Tanach brims with statements of Am Yisrael crying out to Hashem, but pages 4-6 describe how they did it.
(Rav Miller also suggests going to a very noisy place, like under elevated train tracks, and shouting with everything you've got: "I have no king except for You!")
Altogether, it sounds like what the Breslover tzaddikim encouraged everyone to do, with all the groaning, crying out, and pleading with Hashem in a way our modern minds consider "pestering" Hashem.
(Except doing so is not uniquely Breslov; it's an integral part of Judaism that Breslov emphasizes.)
And Hashem LIKES to be pestered. He's a TRULY loving father Who loves you personally.
And the crying out changes YOU.
It's not only that Hashem had mercy on the suffering that prompted their cries.
By crying out in that manner, Am Yisrael changed themselves to become worthy of Redemption.
The Fundamentals of the Human Soul
We must understand something about the human soul and its function in this world.
The human soul is very deep; it’s profound and bottomless.
Hakodosh Boruch Hu breathed the soul into man and anybody who breathes into somebody breathes of himself.
And that means that there’s unlimited greatness, infinite possibilities, in each one of us.
We received it from the angel in our mother's womb.
Yes, we forgot it mentally—but it's still there inside of us.
Turn to Hashem First
Especially growing up in the secularized "you-control-your-own-destiny" culture of the West, even frum people absorb the idea of "First I'll do all my practical hishtadlut and THEN I'll turn to Hashem if the other stuff doesn't work."
But really, we need to turn to Hashem FIRST.
In fact, turning to Hashem from the beginning can prevent the urgent desperation to turn to Him when nothing else works (because turning to Hashem first can cause everything to work).
We can still invest practical efforts in achieving our goals, but we need to be in touch with Hashem all along.
Especially in our times now, when things are becoming progressively less reliable & less predictable, we need to cultivate a close connection to Hashem.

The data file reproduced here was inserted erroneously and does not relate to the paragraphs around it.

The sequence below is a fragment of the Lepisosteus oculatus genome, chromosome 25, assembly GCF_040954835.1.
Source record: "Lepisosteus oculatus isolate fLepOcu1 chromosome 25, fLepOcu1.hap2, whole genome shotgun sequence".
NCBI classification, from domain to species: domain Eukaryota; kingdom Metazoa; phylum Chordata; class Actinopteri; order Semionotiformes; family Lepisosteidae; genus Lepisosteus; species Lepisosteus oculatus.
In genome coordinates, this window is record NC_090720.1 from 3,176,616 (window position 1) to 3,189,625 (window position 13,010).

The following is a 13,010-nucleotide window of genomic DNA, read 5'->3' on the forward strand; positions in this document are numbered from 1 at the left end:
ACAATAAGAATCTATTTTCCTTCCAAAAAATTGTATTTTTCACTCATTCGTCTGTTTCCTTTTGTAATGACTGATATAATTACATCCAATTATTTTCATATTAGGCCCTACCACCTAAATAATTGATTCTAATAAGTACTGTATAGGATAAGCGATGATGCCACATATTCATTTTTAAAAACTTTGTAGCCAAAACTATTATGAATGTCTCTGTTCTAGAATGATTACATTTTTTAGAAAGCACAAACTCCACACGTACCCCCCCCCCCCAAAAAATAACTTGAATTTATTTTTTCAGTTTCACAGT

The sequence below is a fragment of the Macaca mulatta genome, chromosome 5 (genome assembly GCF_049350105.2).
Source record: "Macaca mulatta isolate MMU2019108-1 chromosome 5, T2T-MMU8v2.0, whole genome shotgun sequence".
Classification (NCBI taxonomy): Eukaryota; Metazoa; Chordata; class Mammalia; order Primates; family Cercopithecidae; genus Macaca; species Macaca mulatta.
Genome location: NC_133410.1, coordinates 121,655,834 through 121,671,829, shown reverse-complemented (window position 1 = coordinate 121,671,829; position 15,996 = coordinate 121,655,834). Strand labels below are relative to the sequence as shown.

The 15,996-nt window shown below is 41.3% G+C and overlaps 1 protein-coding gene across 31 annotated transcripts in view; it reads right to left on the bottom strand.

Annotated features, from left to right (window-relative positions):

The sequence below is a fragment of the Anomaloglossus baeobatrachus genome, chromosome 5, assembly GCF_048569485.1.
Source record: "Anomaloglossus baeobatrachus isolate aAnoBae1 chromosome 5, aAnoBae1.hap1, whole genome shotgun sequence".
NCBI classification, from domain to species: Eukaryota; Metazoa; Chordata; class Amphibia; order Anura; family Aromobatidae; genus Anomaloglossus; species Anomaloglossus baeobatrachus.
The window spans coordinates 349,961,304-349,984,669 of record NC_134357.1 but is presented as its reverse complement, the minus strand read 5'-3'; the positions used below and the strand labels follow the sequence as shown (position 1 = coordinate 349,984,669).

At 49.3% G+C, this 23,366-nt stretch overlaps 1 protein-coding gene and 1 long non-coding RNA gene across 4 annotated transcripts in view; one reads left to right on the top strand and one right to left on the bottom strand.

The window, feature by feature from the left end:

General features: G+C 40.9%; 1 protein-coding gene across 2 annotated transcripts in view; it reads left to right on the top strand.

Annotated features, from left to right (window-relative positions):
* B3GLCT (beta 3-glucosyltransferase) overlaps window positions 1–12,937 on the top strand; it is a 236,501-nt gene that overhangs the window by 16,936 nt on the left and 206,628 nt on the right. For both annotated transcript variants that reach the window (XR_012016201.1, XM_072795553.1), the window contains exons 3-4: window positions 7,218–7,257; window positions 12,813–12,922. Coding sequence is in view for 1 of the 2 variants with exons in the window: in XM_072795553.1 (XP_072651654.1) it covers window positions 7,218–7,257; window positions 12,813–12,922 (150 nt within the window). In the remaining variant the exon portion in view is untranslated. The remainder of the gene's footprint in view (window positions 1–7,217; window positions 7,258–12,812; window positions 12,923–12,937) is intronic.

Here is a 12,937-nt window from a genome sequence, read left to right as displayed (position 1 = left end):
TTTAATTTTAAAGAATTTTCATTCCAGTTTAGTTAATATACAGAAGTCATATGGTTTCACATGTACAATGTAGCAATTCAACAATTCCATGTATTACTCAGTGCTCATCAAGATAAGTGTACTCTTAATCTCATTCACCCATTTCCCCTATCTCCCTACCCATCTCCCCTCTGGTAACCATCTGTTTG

Building Your Own Fire
(Wish I could've experienced that...)
And this method caused the words & ideas to penetrate their hearts.
This transformed them.
As Rav Miller describes (page 9; boldface mine):
At the end of the hour, when you came out, you were a new man.
You saw things so clearly that nobody else understood.
The same statements that were superficial before now became so sharp and so brilliant in your mind.
You need to build up your own individual fire in your tefillah regardless of the example of others around you (page 10):
Don’t look at the people around you!
The glorious opportunity of tefillah should be utilized even if it means you’ll have to disregard all those people around you.
Even if they are talmidei chachomim, if they're stuck in the rut of habit, disregard them.
Sometimes if you want to become something, you have to be independent.
You cannot lean on the opinions of other people; you must set out on the path to Hakodosh Boruch Hu all by yourself.
Save your life! You only have one life!
Getting Practical about Self-Transformation
Rav Miller explains how the path of bitachon (trust in Hashem) is a lonely one.
It's not about announcing to the world your intentions.
(In fact, he discourages you from doing so because others might discourage you & dampen your fire.)
You must go it on your own.
Also, Rav Miller offers ideas for kavanah in Shemoneh Esrei on those pages.
On page 14, Rav Miller offers simple thoughts to think as you go about routine acts throughout the day.
Credit for all quotes, material, and inspiration goes to Toras Avigdor.